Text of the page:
Just where are Sunderland going in terms of style and substance? Can the fans really get behind conscious attempts to suck the life out of games? Can the players?
The loss to Southampton last week made for quite uncomfortable viewing. Not as uncomfortable as watching the same side put eight past us last season, but in the sense that our game plan was so clearly designed to squeeze the life out of the contest, that it ensured it wasn’t much of a spectacle for the home fans. That’s for Sure (Bruce 2009, 2010, 2011).
If a Southampton midfielder had the ball in an area away from our penalty box, then our midfielders stood off and allowed them to knock it about. Even when the visiting forwards probed and made a little more progress, there was a solid defensive shape evident and generally our back line coped with it pretty well.
So when Yan M’Villa needlessly went to ground in the box; something you’d expect a school kid to be wise enough not to do, I was furious. Livid. Gutted. Derby day defeat-like annoyed. Sitting and enduring the defensive style was difficult as a fan, let’s be honest about that. Indeed one of the hardest things about being a football fan is having the ability or inclination to view things in the long term and think about the big picture.
You’ve paid to be at a game and you want to be entertained.
So when all of that defensive hard work was undone by a moment of stupidity, it’s difficult for a spectator to sit and suddenly accept that it was worth wasting a couple of hours of their lives for; just because you understand what the tactical strategy was. If we’re gonna lose the game anyway then give us something more aesthetically pleasing, right? It’s a straightforward theory really.
Yet I think we really do need to offer the new manager a little patience in that respect.
I’ve a feeling we’re about to see how many fans can get on board with this style of play, because when Martin O’Neill did similar in his final few months, attendances started to dip.
In Big Sam’s defence, Southampton are one of a few sides in the league who are light-years away from us ability-wise and being expansive against them would have resulted in a horror show. They move the ball around with haste and purpose and if we’re to have any chance of ever building a platform that provides us with hope we’ll get there ourselves one day, realism has to prevail first.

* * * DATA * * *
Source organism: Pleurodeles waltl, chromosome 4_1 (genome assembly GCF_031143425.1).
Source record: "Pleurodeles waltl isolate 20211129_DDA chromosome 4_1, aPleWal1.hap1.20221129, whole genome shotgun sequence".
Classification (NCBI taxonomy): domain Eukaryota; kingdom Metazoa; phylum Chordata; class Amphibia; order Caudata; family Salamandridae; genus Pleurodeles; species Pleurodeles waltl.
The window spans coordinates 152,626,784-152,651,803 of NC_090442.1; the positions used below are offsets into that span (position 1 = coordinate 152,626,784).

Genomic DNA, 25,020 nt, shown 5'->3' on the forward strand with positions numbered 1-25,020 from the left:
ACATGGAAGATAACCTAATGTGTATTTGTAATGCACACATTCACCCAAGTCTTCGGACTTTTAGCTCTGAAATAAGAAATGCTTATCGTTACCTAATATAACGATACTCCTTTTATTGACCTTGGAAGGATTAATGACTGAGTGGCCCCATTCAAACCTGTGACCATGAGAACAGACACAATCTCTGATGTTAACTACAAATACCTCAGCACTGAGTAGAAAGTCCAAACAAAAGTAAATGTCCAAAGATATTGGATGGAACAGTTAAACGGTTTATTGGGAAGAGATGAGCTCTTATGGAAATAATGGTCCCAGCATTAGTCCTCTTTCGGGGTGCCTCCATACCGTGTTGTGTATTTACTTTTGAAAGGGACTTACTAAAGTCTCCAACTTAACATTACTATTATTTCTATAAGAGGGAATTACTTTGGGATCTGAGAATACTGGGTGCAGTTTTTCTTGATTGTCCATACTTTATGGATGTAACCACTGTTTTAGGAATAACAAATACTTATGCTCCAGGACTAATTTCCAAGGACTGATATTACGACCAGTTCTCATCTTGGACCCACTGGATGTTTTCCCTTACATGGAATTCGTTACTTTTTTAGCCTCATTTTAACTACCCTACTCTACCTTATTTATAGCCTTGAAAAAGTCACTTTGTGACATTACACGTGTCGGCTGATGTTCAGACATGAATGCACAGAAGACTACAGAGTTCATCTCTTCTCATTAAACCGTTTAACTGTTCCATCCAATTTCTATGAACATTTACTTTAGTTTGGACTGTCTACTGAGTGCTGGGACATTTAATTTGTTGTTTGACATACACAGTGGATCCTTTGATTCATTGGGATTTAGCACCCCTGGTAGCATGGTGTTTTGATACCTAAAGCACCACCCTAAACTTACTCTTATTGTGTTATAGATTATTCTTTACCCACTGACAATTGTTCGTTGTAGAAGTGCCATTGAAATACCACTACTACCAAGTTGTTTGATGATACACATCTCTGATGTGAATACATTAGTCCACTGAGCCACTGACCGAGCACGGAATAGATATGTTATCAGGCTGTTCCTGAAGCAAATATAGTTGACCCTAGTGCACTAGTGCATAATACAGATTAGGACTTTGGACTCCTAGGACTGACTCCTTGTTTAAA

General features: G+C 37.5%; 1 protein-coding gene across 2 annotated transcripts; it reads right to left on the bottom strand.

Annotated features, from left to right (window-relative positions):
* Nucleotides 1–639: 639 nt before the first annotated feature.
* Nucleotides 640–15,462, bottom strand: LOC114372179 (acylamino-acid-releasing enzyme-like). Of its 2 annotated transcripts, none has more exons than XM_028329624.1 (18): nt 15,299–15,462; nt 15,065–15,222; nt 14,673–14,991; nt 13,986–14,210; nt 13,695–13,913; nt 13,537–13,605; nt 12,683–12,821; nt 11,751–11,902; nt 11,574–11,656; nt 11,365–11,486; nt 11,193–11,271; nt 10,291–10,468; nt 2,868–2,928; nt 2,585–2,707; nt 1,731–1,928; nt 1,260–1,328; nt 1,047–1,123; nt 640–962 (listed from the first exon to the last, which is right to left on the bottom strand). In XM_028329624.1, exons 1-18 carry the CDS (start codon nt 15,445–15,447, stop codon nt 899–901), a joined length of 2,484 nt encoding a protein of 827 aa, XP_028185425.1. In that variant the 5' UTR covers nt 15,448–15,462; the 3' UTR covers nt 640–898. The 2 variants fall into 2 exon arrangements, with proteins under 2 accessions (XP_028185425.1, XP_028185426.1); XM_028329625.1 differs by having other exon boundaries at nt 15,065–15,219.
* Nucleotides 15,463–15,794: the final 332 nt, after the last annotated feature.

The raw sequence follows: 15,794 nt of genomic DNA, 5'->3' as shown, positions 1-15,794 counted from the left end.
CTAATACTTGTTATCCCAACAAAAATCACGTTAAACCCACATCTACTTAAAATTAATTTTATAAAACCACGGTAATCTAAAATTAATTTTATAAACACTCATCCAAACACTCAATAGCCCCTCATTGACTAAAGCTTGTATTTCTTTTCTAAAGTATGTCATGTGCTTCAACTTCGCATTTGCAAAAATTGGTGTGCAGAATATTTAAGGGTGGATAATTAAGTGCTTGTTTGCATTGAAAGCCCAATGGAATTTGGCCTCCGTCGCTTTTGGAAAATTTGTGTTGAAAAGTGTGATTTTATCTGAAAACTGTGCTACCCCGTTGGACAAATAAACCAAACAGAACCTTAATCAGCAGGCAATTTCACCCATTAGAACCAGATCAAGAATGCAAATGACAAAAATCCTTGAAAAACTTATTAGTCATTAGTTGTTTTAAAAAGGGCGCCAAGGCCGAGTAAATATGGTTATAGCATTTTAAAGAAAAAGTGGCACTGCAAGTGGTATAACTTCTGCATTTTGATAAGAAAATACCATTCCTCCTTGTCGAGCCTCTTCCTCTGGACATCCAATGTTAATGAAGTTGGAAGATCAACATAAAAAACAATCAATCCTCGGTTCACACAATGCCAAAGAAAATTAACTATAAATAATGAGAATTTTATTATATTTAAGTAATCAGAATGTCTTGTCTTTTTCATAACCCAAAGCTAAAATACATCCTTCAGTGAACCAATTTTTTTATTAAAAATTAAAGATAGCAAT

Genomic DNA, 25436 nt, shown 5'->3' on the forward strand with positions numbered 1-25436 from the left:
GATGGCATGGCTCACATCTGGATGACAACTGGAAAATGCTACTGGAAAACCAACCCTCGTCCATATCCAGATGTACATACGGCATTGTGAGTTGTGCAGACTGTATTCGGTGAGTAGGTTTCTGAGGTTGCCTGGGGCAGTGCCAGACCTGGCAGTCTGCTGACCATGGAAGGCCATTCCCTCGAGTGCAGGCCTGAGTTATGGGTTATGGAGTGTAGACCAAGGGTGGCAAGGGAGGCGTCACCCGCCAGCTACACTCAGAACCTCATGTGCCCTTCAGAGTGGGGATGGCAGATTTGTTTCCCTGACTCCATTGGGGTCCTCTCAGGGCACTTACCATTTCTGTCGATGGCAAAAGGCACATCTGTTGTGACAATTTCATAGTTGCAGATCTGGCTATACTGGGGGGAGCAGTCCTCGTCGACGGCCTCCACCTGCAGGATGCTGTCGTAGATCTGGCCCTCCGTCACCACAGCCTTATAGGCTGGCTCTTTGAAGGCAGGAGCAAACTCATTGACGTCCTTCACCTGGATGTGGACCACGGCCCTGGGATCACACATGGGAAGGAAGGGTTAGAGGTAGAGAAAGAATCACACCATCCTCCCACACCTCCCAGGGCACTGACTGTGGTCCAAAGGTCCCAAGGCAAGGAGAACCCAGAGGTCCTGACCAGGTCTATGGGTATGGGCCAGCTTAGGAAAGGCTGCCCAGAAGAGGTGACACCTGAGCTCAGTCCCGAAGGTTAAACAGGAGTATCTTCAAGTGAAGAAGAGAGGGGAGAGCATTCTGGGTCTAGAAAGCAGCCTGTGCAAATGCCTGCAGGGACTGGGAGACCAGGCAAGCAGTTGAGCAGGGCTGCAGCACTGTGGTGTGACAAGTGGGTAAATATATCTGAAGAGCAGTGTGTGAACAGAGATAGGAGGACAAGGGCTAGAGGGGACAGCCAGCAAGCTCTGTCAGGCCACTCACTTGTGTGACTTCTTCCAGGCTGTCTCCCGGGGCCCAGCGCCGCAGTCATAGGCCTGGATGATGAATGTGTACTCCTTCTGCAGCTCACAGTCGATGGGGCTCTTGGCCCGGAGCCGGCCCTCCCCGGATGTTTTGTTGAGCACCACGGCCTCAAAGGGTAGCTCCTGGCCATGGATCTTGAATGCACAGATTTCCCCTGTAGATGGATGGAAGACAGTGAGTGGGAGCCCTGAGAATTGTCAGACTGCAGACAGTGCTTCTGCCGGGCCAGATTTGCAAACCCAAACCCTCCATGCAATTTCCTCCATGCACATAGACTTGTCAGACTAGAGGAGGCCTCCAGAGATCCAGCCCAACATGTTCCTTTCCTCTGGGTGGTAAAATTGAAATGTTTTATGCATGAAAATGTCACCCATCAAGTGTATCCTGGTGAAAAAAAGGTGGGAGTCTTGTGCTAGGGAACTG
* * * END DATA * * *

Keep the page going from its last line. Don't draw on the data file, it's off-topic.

There’s a reason Martin O’Neill, Gus Poyet and now Sam Allardyce are taking a defensive view on things. There’s a reason neither Dick Advocaat nor Paolo Di Canio lasted five minutes in the job once they opened us up and couldn’t accept we weren’t good enough for it.
Of course it’s alarming that all these managers have somehow ended up coming to the same conclusion, despite four of them investing into the squad separately. Those four can to take some of the blame for our current predicament. As do many more people, obviously.
We all know what’s been coming for years.
Back to last week specifically, and it’s fair to comment that the side’s passing and inventiveness was utterly woeful. The fans are within their right to question this in isolation to the defensive mindset, I reckon. There’s not a chance in hell that they were ordered to keep a solid defensive shape, allow the opposition to play in certain areas, but then just hand over possession cheaply when awarded it.
Yes, you may be deeper than you like and there will be less obvious attacking routes available as a result, but ha’way!
As the hopeful punts toward Fletcher continued to come back at us, the players should have injected some of their own game intelligence into the situation. Hold the ball for longer, mix up runs a bit more, and just try and be a bit more composed generally.
While we may all have to get used to rigid formations and meticulous game plans, it’s fair enough we expect the players to take some responsibility for themselves and use their own initiative in certain scenarios.
Maybe history tells us that expectation is little too far-fetched, on reflection.
What a mess. The joys.
*This piece was initially written and reported for The Durham Times.